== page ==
Covid-19 Research

Original Article

OCLC Number/Unique Identifier: 9385831631

Prevalence of Adverse Events Post-COVID-19 Vaccination amongst the Adult Zambian Population

Medicine Group    Start Submission

Misheck Chileshe*, Geoffrey Mupeta, Maisa Kasanga, Ruth Lindizyani Mfune, Steward Mudenda, Mildred Biemba, Nzooma Munkwangu Shimaponda-Mataa, Musalula Sinkala and Victor Daka

Dates: Received: 2021-12-27 | Accepted: 2021-12-30 | Published: 2021-12-31
Pages: 1315-1321


Introduction: COVID-19 continues to be a public health concern despite several practical interventions to curb its spread. Now, widespread vaccination appears to be the most important strategy in winning the fight against this deadly pandemic by promoting herd immunity. However, a lack of independent and local studies on vaccines’ safety may adversely impact the vaccine uptake and eventually the overarching goal of reducing disease transmission.

Objective: To determine the prevalence of adverse events post COVID-19 vaccination amongst the adult Zambia population.

Methods: This was a descriptive cross-sectional study conducted among recipients of COVID-19 vaccines in Zambia. The study was conducted between July and August 2021. 584 adult individuals who had access to the questionnaire were enrolled. Relationships between patients' demographics and Adverse Events (AEs) were assessed using the chi-square (χ2) test given the categorical nature of the data.

Results: Pain at the injection site (79.8%), headache (57.4%), fatigue (55.5%), chills (52.6%), fever (42.3%), and joint pains (37.5%) were the most commonly reported adverse events. When stratified by gender, pain at the injection site (p = 0.01), limitation of arm movement (p < 0.001), chills (p = 0.017), headache (p = 0.044), fatigue (p = 0.004), nausea or vomiting (p < 0.001) were statistically significant, with females mostly affected. There was a statistically significant difference in the case of limitation of arm movement (20.7% vs. 9.9%, p = 0.031), chills (54.8% vs. 36.6%, p = 0.004), headache (59.6% vs. 40.8%, p = 0.003) and fatigue (57.5% vs. 40.8%, p = 0.008) between those 49 years and below compared to those above 50 years.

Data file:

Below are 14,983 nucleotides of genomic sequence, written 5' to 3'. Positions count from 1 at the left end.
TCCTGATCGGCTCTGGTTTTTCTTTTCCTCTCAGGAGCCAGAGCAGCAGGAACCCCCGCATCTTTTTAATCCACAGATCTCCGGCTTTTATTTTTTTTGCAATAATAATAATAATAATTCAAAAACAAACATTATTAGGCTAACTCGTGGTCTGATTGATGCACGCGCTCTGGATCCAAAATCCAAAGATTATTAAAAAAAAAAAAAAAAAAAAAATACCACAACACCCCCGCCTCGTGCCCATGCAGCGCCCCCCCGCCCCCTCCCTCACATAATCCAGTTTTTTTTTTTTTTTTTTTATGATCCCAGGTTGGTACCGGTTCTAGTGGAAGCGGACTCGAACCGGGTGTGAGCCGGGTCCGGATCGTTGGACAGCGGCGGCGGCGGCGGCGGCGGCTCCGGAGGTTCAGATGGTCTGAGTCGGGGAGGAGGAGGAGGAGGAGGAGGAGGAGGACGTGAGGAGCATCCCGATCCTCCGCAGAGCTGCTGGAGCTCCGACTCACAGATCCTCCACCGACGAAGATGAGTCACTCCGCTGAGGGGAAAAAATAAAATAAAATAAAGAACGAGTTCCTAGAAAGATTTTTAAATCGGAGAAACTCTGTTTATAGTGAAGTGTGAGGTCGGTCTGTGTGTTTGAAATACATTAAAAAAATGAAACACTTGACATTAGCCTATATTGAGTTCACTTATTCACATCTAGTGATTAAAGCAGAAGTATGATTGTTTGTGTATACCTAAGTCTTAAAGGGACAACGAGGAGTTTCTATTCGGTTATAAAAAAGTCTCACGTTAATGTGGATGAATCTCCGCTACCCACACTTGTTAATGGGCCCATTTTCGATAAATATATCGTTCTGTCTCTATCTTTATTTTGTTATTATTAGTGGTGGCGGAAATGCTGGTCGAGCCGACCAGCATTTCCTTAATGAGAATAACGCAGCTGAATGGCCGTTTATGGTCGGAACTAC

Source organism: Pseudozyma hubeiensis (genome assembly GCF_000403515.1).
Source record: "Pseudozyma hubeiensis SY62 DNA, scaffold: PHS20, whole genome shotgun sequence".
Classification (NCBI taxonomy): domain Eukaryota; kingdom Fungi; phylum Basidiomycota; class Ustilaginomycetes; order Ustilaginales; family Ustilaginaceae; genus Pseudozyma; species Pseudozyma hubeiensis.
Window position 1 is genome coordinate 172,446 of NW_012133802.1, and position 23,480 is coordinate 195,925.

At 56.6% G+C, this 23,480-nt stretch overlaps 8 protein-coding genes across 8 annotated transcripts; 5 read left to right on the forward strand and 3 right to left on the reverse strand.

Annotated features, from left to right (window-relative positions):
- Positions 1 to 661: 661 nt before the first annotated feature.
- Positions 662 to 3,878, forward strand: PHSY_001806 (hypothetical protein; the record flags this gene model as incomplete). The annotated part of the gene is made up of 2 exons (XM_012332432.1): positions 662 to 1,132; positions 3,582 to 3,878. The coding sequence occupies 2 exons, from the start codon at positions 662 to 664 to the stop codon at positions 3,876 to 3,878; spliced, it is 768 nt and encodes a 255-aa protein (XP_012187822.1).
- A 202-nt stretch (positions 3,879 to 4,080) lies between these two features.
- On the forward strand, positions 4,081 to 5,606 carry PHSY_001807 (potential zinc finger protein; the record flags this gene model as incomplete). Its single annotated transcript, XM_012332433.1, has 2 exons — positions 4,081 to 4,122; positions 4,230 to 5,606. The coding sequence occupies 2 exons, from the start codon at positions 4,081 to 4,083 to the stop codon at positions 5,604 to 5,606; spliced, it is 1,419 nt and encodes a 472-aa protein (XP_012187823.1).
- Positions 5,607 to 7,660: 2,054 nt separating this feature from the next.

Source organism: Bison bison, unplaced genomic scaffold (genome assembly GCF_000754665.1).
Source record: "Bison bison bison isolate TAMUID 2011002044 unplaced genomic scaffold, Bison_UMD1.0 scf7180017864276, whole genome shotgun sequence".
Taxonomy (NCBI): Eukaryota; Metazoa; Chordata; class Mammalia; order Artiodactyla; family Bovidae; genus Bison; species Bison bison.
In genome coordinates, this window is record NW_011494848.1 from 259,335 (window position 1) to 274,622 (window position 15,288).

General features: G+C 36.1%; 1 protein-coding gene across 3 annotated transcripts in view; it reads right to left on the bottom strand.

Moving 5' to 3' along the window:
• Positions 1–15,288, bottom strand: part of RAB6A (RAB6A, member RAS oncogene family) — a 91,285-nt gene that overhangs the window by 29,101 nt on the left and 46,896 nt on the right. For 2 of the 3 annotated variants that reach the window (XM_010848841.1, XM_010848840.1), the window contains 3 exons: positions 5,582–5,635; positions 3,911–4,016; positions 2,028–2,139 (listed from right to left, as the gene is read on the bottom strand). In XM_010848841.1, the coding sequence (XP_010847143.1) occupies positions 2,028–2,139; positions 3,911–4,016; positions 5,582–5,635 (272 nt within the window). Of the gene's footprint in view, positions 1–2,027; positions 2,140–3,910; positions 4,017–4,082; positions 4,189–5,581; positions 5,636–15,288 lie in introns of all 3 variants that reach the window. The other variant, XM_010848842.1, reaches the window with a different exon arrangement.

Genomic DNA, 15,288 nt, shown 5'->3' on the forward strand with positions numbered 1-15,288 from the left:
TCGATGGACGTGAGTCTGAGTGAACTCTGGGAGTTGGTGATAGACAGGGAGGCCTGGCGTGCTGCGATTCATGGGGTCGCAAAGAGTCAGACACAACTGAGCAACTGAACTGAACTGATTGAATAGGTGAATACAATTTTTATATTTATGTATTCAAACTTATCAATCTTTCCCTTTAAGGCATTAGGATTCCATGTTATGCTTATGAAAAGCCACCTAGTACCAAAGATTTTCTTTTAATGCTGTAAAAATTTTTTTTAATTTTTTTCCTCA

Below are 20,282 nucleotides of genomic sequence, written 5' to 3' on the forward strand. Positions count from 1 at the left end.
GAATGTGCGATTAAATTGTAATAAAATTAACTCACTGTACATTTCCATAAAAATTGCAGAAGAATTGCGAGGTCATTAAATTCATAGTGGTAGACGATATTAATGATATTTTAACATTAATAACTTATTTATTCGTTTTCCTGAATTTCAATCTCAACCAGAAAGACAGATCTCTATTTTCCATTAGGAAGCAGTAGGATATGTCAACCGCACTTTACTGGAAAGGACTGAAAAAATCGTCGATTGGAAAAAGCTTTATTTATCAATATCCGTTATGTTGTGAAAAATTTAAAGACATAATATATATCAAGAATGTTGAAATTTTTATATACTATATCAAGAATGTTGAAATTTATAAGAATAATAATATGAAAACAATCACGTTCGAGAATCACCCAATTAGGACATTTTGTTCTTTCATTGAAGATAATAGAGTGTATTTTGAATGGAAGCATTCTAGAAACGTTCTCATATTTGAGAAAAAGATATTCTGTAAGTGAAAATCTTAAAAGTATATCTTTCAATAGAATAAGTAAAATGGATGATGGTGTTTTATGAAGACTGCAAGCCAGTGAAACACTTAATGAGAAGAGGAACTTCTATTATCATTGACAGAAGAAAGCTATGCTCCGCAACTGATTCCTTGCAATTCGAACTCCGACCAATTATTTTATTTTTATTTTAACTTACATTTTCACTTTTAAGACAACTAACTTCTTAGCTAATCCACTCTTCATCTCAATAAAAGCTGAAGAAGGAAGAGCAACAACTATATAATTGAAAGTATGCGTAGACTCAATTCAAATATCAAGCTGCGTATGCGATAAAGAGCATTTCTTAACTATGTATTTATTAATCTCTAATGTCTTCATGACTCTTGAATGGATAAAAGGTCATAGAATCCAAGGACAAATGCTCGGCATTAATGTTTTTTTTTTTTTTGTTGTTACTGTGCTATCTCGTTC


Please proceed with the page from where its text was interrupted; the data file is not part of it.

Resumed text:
Conclusion: Our study provides evidence of adverse events being experienced by the recipient of COVID-19 vaccines and that these have been mainly mild. Healthcare authorities need to educate the public about the possible adverse events associated with COVID-19 vaccines and how to report these events should they experience some. This will improve pharmacovigilance of adverse events associated with COVID-19 vaccines.

FullText HTML FullText PDF DOI: 10.37871/jbres1389

Certificate of Publication


© 2021 Chileshe M, et al. Distributed under Creative Commons CC-BY 4.0

How to cite this article

Chileshe M, Mupeta G, Kasanga M, Mfune RL, Mudenda S, Biemba M, Shimaponda-Mataa NM, Sinkala M, Daka V. Prevalence of Adverse Events Post-COVID-19 Vaccination amongst the Adult Zambian Population. J Biomed Res Environ Sci. 2021 Dec 31; 2(12): 1315-1321. doi: 10.37871/jbres1389, Article ID: JBRES1389, Available at:

Subject area(s)



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